Wesley Ward and raced mostly on turf to begin his career. He finally turned
the corner when switching to the dirt at Santa Anita in February,
going 3: 2-1-0 since. His most recent races produced his career-best
Equibase speed figures, a 101 in a maiden special weight and a 107 in an
optional claimer. Although he’s certainly in career form, Hess has only one
win in five graded-stakes starts over the last year. Kent Desormeaux has the
call. Pass.



3. Judge Miller (5-2)

Judge Miller faced three rivals in the Californian (G3).
He was lightly pressured on the lead, but the pace was average. The Mark
Glatt trainee argued with Mr Fisk down the lane, but the effort was tiring,
and Judge Miller shortened stride. He held off a late-charging Mixto for
second. Judge Miller’s gait wastes a lot of energy. He has very high,
climbing knee action and paddles with his left fore, and in my opinion, doesn’t
look comfortable running on dirt. Judge Miller’s Brisnet rating was 95, slightly lower than his career-best 97 in February, so he has room for improvement
and should be fit. Curlin’s son is out of multiple Grade 1 heroine Cavorting,
making him a full brother to multiple Grade 1 winner Clairiere. The mare was
second in the 1 1/4-mile Alabama (G1). Judge Miller logged two pre-race five- and six-furlong stamina breezes. Exotics.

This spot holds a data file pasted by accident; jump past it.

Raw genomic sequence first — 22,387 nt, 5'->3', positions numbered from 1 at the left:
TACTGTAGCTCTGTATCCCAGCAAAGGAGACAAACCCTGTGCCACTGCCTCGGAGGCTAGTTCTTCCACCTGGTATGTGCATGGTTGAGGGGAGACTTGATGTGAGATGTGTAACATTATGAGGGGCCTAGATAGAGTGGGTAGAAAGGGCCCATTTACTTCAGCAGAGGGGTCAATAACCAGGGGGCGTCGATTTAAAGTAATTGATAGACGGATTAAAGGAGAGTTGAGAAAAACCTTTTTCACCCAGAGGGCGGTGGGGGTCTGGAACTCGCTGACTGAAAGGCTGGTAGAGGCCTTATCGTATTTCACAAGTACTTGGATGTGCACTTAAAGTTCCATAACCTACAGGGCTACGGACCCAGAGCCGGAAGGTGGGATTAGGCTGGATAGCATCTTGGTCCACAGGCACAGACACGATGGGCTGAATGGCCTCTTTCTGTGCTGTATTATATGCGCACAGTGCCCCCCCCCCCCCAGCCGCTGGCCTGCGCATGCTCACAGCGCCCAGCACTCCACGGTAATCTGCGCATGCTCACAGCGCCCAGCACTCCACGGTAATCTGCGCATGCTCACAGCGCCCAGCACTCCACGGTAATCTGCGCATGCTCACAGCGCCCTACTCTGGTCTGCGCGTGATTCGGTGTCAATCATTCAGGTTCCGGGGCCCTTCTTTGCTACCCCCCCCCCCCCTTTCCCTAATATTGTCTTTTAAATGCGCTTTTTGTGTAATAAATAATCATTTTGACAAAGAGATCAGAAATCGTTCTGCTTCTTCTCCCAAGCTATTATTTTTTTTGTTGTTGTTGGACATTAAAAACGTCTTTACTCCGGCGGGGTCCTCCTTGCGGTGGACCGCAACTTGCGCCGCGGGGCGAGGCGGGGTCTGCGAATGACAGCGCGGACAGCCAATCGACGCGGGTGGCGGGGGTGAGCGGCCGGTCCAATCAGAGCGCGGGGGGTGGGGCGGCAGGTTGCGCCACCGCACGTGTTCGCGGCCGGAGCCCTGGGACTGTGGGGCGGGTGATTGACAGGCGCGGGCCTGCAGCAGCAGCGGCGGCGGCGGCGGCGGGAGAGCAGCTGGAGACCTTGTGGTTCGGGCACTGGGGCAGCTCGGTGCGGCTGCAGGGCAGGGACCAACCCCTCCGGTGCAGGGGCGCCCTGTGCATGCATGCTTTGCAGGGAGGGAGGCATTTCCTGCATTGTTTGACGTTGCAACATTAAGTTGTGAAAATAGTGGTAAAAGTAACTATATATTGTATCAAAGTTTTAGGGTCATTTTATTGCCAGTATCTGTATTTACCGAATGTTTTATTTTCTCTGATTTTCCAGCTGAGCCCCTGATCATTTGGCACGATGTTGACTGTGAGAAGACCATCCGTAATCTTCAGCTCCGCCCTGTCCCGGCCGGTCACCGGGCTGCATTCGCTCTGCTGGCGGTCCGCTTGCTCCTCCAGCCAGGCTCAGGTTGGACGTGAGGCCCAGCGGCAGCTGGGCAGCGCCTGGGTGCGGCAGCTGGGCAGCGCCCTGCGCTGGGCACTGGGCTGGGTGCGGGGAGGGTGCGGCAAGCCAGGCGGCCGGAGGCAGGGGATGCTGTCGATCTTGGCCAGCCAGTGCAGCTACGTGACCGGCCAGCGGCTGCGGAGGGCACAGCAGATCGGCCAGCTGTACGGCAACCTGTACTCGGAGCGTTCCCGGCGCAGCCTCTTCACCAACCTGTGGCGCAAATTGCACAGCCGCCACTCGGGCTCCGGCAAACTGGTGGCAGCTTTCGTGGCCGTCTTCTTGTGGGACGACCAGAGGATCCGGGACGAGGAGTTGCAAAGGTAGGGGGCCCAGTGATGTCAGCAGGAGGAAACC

Trained by Mark Glatt, lightly raced Judge Miller has
never been out of the exacta in four career starts. He gave a very good
accounting of himself in his graded debut last out in the Californian (G3),
finishing second to Mr. Fisk after doing the early leg work. He earned a career-best
108 Equibase speed figure for the effort. Judge Miller gets an equipment
change with first-time blinkers; Glatt is 0 percent over the last year, with runners
sporting first-time blinkers and only 22 percent in the money with that angle.
But Frankie Dettori, who was aboard when Judge Miller thrashed an
optional claiming field by 11 lengths, takes over again from Mike Smith. Since
he performed well against this group last out, I see no reason to doubt his
ability here. Contender.

4. Oviatt Class (30-1)

Oviatt Class ambitiously jumps into Grade 1 company and
adds a couple of furlongs despite having only a trio of victories to his name
in 13 career starts; the last was a $40,000 optional-claiming allowance at Turf Paradise. He showed promise earlier in his
career, with a pair of thirds in the American Pharoah (G1) and Sham Stakes
(G3), but has struggled against optional claimers since. His races are spaced
apart, which, to me, indicates issues. Pass.

Trained by Vladimir Cerin, Oviatt Class is trying graded
company for the first time since running third in the Sham (G3) in 2022.
He enters off a half-length victory in an optional claimer in which he received
a career-best 106 Equibase speed figure. However, that race was at Turf
Paradise. Umberto Rispoli has the call, and Cerin is 0-for-2 in graded stakes
races in the last year, though he has a 50 percent in-the-money rate. Pass.

5. Mr Fisk (2-1)

The only mar on Mr Fisk’s otherwise perfect four-race record
was a wide trip off a long layoff in the San Pasqual (G2). The Baffert
trainee returned with a strong performance in the Californian (G3) against